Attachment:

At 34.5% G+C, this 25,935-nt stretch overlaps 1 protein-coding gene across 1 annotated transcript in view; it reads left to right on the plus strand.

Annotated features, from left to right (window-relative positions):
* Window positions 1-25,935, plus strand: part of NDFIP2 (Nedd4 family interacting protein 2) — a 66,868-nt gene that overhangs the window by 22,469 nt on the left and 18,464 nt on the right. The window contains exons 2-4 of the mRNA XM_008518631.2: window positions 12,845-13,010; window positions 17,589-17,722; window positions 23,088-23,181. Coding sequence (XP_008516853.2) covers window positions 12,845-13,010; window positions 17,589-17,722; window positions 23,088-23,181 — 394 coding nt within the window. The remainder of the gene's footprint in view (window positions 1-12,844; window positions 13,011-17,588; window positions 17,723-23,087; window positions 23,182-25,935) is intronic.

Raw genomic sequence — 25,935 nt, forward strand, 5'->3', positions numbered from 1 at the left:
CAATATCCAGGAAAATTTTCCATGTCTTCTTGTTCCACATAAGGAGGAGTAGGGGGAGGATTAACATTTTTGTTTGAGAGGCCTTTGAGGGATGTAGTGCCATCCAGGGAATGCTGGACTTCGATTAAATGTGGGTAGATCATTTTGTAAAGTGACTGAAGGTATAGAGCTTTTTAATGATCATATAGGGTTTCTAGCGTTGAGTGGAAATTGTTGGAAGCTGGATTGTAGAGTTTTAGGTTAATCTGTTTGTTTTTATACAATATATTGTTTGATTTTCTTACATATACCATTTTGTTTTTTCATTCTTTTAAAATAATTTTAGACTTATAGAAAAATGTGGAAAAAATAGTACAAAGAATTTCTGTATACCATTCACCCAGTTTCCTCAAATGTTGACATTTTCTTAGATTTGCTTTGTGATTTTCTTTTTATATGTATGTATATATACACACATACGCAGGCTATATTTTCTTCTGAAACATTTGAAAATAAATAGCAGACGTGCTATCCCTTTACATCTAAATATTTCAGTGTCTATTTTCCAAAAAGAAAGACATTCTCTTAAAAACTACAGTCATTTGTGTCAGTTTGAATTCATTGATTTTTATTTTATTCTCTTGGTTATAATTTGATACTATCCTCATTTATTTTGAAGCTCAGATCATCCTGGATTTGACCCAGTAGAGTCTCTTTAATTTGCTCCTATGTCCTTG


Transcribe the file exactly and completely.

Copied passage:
At 34.5% G+C, this 25,935-nt stretch overlaps 1 protein-coding gene across 1 annotated transcript in view; it reads left to right on the plus strand.

Annotated features, from left to right (window-relative positions):
* Window positions 1-25,935, plus strand: part of NDFIP2 (Nedd4 family interacting protein 2) — a 66,868-nt gene that overhangs the window by 22,469 nt on the left and 18,464 nt on the right. The window contains exons 2-4 of the mRNA XM_008518631.2: window positions 12,845-13,010; window positions 17,589-17,722; window positions 23,088-23,181. Coding sequence (XP_008516853.2) covers window positions 12,845-13,010; window positions 17,589-17,722; window positions 23,088-23,181 — 394 coding nt within the window. The remainder of the gene's footprint in view (window positions 1-12,844; window positions 13,011-17,588; window positions 17,723-23,087; window positions 23,182-25,935) is intronic.

Raw genomic sequence — 25,935 nt, forward strand, 5'->3', positions numbered from 1 at the left:
CAATATCCAGGAAAATTTTCCATGTCTTCTTGTTCCACATAAGGAGGAGTAGGGGGAGGATTAACATTTTTGTTTGAGAGGCCTTTGAGGGATGTAGTGCCATCCAGGGAATGCTGGACTTCGATTAAATGTGGGTAGATCATTTTGTAAAGTGACTGAAGGTATAGAGCTTTTTAATGATCATATAGGGTTTCTAGCGTTGAGTGGAAATTGTTGGAAGCTGGATTGTAGAGTTTTAGGTTAATCTGTTTGTTTTTATACAATATATTGTTTGATTTTCTTACATATACCATTTTGTTTTTTCATTCTTTTAAAATAATTTTAGACTTATAGAAAAATGTGGAAAAAATAGTACAAAGAATTTCTGTATACCATTCACCCAGTTTCCTCAAATGTTGACATTTTCTTAGATTTGCTTTGTGATTTTCTTTTTATATGTATGTATATATACACACATACGCAGGCTATATTTTCTTCTGAAACATTTGAAAATAAATAGCAGACGTGCTATCCCTTTACATCTAAATATTTCAGTGTCTATTTTCCAAAAAGAAAGACATTCTCTTAAAAACTACAGTCATTTGTGTCAGTTTGAATTCATTGATTTTTATTTTATTCTCTTGGTTATAATTTGATACTATCCTCATTTATTTTGAAGCTCAGATCATCCTGGATTTGACCCAGTAGAGTCTCTTTAATTTGCTCCTATGTCCTTG